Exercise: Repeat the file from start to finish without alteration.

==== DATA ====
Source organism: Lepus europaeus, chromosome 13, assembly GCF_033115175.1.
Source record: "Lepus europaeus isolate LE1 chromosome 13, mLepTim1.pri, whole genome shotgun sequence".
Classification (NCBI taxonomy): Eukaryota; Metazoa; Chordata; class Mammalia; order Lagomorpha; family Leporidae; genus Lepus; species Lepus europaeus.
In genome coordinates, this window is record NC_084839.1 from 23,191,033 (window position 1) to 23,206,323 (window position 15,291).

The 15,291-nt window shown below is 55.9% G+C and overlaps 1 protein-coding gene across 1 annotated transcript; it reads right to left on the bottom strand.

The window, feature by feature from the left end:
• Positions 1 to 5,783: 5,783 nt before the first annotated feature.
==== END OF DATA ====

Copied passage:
Source organism: Lepus europaeus, chromosome 13, assembly GCF_033115175.1.
Source record: "Lepus europaeus isolate LE1 chromosome 13, mLepTim1.pri, whole genome shotgun sequence".
Classification (NCBI taxonomy): Eukaryota; Metazoa; Chordata; class Mammalia; order Lagomorpha; family Leporidae; genus Lepus; species Lepus europaeus.
In genome coordinates, this window is record NC_084839.1 from 23,191,033 (window position 1) to 23,206,323 (window position 15,291).

The 15,291-nt window shown below is 55.9% G+C and overlaps 1 protein-coding gene across 1 annotated transcript; it reads right to left on the bottom strand.

The window, feature by feature from the left end:
• Positions 1 to 5,783: 5,783 nt before the first annotated feature.